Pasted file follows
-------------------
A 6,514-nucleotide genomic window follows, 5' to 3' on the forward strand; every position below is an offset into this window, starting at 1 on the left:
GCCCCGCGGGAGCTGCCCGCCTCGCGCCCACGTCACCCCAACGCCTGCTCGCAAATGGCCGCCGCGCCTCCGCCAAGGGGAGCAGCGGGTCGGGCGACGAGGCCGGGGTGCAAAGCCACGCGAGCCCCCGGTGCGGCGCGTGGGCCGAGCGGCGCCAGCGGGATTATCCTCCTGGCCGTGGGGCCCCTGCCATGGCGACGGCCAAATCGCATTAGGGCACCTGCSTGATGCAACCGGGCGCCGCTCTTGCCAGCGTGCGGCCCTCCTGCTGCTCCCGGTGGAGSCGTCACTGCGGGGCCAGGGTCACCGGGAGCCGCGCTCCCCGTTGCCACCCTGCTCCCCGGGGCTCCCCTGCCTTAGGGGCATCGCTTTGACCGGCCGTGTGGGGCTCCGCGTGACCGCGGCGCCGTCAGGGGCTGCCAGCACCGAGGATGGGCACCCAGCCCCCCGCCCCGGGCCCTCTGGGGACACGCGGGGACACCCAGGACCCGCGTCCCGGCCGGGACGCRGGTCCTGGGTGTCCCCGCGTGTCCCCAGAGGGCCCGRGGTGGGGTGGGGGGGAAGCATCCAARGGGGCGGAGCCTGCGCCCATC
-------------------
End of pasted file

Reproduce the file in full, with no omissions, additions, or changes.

A 6,514-nucleotide genomic window follows, 5' to 3' on the forward strand; every position below is an offset into this window, starting at 1 on the left:
GCCCCGCGGGAGCTGCCCGCCTCGCGCCCACGTCACCCCAACGCCTGCTCGCAAATGGCCGCCGCGCCTCCGCCAAGGGGAGCAGCGGGTCGGGCGACGAGGCCGGGGTGCAAAGCCACGCGAGCCCCCGGTGCGGCGCGTGGGCCGAGCGGCGCCAGCGGGATTATCCTCCTGGCCGTGGGGCCCCTGCCATGGCGACGGCCAAATCGCATTAGGGCACCTGCSTGATGCAACCGGGCGCCGCTCTTGCCAGCGTGCGGCCCTCCTGCTGCTCCCGGTGGAGSCGTCACTGCGGGGCCAGGGTCACCGGGAGCCGCGCTCCCCGTTGCCACCCTGCTCCCCGGGGCTCCCCTGCCTTAGGGGCATCGCTTTGACCGGCCGTGTGGGGCTCCGCGTGACCGCGGCGCCGTCAGGGGCTGCCAGCACCGAGGATGGGCACCCAGCCCCCCGCCCCGGGCCCTCTGGGGACACGCGGGGACACCCAGGACCCGCGTCCCGGCCGGGACGCRGGTCCTGGGTGTCCCCGCGTGTCCCCAGAGGGCCCGRGGTGGGGTGGGGGGGAAGCATCCAARGGGGCGGAGCCTGCGCCCATC